At IBM Research – Zurich, the advanced materials and photonics group collaborate on photonics technology for future computing systems and the teams are currently researching the use of silicon photonics for intra-chip data communication to overcome bandwidth limitations imposed by copper wires. Optical link technology -- or "CMOS integrated silicon photonics" -- could ultimately enable data transfer rates of several 100 gigabits per second.
|Stefan Abel, a Pre-Doc at IBM in Zurich working in his lab.|
Today, high speed electro-optic modulators and switches are realised in silicon photonics by exploiting the plasma dispersion effect: free charge carriers, in which electrons or holes in the semiconductor can move around, are injected or depleted from the optical waveguide to induce a local change of the refractive index.
By applying an electrical current, this effect can be exploited to build switches or electro-optic modulators. In telecommunications, lithium niobate modulators are well established as high-speed electro-optic devices. This material system only requires an electrical field and does not require a steady current flow.
This has tremendous power efficiency advantages in switches or in device trimming functions. In the increasingly miniaturized field of silicon photonics, however, lithium niobate could not be exploited yet due to integration challenges.
IBM scientists recently succeeded in embedding an oxide called barium titanate with very large optical nonlinearities into the silicon platform. Their results were recently published in Nature Communications.
Stefan Abel, an IBM PhD. student and co-author of the paper explains.
|Polarization changes of a laser operating|
at the telecommunication wavelength 1550nm
were measured in transmission to the sample
in order to determine the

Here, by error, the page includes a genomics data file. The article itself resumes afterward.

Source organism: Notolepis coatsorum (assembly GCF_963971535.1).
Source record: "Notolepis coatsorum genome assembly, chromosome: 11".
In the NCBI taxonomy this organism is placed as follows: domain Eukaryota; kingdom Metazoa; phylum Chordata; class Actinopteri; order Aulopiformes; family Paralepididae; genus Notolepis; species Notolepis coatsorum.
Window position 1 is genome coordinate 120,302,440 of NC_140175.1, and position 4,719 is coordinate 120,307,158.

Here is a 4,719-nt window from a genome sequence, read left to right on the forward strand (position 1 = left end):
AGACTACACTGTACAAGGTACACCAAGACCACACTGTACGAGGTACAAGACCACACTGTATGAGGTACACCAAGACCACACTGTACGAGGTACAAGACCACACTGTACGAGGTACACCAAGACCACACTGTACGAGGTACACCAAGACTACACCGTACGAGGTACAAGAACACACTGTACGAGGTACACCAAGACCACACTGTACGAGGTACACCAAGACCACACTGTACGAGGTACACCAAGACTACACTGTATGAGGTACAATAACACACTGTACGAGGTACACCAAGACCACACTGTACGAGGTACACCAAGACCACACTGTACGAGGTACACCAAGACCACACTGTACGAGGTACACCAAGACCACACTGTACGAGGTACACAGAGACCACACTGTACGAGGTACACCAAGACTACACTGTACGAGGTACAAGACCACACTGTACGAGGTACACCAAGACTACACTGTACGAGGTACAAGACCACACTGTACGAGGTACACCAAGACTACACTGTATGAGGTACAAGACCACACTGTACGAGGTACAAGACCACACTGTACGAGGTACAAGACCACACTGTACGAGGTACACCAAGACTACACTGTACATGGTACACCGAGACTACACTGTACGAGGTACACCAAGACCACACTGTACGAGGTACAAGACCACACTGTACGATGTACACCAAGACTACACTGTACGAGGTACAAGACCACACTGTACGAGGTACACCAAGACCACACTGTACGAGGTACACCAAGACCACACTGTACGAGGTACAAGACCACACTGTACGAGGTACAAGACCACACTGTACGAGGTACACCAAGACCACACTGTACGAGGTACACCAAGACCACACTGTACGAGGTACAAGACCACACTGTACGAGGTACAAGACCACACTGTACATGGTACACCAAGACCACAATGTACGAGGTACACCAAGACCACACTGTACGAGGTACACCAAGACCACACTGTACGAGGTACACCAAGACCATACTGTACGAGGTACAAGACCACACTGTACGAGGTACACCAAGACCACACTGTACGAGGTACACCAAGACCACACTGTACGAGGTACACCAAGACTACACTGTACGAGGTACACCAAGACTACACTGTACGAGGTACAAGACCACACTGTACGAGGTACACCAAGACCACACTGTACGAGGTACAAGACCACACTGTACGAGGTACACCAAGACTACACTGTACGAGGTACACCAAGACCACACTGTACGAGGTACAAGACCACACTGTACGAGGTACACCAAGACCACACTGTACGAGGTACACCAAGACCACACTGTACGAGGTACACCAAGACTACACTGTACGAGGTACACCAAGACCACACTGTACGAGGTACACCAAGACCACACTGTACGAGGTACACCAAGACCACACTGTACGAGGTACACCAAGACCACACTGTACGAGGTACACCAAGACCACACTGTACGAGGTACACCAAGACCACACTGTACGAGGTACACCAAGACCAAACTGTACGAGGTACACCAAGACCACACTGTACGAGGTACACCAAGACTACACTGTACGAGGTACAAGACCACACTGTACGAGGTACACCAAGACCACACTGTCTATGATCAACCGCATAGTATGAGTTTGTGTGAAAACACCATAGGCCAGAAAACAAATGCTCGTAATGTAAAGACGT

Credit: Nature Communications
Stefan Abel: Currently a tremendous effort is invested in the field of silicon photonics, and considerable progress has been made bringing this technology closer and closer to commercialisation.
The fabrication is rather challenging due to the very tight tolerances required for photonics. Also temperature variations on the chip may have to be compensated for. While some devices such as waveguides and modulators are very mature, some others still need improvement, such as power efficient tuning elements or integrated light sources.
Q. How did the team come up with the idea to test barium titanate?
SA: To realise electro-optic devices, non-linear materials that convert an electrical signal into a change of the optical material properties, for example a shift in the refractive index. One drawback of silicon is that it does not exhibit strong optical non-linearities due to its crystal symmetry.
You may not know it, but we benefit from non-linear optical materials such as lithium niobate everyday, as it plays a major role in the backbone of the Internet. Telecommunications companies wouldn’t be where they are today without it because it features properties for encoding electrical signals into optical signals, a key requirement for making phone calls. Barium titanate has one of the strongest optical nonlinear properties among all materials, but so far it cannot be produced on large wafers with high quality.
For us, barium titanate is a well-known material. IBM has decades of experience in working with it, particularly on silicon -- but for completely different kinds of applications. The link between the superior optical properties and the integration into silicon photonics is the key of our new findings.
Q. The "Nature Communication" paper mentions that you achieved a 5x improvement of the optical non-linearity. Were you surprised?
SA. I'll put it this way: initially we didn’t know if any effect would occur. The challenge is that the nano-scale properties of the material, and the properties of thin films, could be very different from those on a larger scale. So, we were very happy to see such a dramatic improvement and it’s only the beginning. With some adjustments that we are preparing now, we could see greater improvement.
Q. Can you talk about any initial applications?
SA. We anticipate the integration of thin films made of barium titanate on silicon to first appear in ultra-compact integrated devices, including modulators, tuning elements, and bistable switches. Devices of that type are novel in the field of silicon photonics and could help to advance the functionality and power efficiency of optical networks.
The paper, "A strong electro-optically active lead-free ferroelectric integrated on silicon”, 10.1038/ncomms2695, was published online in Nature Communications’ on 9 April.